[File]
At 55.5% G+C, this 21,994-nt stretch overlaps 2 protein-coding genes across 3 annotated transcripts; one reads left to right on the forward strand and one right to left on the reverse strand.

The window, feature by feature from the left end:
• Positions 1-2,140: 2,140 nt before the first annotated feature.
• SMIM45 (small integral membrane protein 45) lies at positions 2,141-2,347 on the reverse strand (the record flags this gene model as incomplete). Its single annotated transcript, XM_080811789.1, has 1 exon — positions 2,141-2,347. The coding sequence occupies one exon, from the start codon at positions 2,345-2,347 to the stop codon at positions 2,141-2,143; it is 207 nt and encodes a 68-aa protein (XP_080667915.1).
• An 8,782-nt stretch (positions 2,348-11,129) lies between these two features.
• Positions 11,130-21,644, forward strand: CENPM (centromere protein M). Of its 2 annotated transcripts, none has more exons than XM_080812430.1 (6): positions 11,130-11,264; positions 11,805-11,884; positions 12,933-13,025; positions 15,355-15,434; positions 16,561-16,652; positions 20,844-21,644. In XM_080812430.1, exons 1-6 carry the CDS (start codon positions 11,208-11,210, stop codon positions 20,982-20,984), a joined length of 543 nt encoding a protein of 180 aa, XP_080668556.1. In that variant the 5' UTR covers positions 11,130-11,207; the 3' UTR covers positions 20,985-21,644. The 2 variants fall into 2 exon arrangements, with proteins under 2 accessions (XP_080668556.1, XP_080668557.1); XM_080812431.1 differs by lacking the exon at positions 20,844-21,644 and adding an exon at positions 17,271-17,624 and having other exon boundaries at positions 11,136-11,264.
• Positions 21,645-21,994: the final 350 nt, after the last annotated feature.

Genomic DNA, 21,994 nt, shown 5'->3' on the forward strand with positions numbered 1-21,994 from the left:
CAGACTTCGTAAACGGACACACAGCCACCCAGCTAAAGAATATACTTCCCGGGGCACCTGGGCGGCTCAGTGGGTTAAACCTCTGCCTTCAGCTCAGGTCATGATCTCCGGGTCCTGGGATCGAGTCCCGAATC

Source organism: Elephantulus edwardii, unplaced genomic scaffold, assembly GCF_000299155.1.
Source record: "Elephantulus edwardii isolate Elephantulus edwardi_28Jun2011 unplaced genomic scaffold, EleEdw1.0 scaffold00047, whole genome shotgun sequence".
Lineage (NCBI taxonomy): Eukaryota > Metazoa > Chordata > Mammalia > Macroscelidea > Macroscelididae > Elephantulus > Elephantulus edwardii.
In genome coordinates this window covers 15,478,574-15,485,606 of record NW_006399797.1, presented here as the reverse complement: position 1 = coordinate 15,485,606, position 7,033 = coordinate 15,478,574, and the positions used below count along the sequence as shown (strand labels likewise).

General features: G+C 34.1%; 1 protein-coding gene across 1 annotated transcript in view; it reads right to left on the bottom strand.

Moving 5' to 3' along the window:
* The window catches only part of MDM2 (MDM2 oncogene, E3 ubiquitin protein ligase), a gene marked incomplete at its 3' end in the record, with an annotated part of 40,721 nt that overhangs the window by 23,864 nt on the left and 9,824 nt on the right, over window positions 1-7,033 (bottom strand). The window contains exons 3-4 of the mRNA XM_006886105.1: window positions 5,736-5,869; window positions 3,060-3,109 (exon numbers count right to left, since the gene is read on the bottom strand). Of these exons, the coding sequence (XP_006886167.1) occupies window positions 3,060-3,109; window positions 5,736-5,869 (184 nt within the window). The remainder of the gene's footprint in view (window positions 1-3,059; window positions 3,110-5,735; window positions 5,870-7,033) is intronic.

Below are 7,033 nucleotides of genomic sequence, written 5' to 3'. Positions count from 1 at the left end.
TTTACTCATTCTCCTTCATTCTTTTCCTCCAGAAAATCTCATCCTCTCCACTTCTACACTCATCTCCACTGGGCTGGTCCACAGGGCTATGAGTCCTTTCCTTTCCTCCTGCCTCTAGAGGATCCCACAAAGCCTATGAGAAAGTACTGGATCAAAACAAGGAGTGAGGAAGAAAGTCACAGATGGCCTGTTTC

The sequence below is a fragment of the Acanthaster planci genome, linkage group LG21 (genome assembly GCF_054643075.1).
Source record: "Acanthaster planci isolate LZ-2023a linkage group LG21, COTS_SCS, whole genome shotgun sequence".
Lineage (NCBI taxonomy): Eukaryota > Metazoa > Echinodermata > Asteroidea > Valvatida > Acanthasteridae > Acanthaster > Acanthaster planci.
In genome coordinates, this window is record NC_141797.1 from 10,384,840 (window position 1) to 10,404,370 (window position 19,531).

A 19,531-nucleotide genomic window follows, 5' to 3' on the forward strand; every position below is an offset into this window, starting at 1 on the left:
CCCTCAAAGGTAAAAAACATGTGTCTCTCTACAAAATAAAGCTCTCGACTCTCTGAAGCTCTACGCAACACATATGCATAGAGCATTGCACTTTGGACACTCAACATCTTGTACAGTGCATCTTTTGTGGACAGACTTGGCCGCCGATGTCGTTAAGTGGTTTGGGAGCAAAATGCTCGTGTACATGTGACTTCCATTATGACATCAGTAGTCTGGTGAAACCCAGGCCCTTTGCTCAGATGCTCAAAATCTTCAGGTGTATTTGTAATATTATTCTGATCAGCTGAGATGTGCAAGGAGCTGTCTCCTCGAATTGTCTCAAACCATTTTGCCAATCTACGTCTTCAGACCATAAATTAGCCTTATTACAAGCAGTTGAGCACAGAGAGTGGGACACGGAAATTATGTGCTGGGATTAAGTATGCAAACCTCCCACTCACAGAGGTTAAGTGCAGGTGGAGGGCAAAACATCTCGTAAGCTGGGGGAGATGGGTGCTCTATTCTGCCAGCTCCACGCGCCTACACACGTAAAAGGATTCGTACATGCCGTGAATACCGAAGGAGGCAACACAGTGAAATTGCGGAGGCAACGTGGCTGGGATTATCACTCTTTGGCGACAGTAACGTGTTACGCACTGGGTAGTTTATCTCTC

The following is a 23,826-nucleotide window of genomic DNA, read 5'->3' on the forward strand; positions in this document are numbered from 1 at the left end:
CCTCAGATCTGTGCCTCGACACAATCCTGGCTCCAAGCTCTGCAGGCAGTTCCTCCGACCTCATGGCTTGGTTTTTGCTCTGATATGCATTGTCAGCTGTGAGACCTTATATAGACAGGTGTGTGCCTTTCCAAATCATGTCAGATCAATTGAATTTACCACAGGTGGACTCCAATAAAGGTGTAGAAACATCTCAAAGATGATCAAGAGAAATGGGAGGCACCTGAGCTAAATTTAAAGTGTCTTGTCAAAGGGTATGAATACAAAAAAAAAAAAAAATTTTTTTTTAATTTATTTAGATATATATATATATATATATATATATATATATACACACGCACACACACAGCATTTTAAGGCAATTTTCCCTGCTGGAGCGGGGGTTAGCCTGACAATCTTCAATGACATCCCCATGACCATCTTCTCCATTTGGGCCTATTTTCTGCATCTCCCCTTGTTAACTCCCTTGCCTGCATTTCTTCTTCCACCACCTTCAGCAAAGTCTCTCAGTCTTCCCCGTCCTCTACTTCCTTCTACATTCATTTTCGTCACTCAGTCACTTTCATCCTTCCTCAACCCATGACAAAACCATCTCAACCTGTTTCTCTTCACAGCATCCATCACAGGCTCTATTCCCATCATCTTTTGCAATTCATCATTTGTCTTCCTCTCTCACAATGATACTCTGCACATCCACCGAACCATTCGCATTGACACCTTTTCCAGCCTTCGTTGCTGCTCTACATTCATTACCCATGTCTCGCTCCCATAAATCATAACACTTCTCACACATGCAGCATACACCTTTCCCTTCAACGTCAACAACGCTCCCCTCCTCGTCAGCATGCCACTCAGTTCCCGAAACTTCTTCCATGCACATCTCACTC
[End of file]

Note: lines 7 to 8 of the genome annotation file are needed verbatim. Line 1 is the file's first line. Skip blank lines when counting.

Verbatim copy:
• Positions 21,645-21,994: the final 350 nt, after the last annotated feature.

Genomic DNA, 21,994 nt, shown 5'->3' on the forward strand with positions numbered 1-21,994 from the left: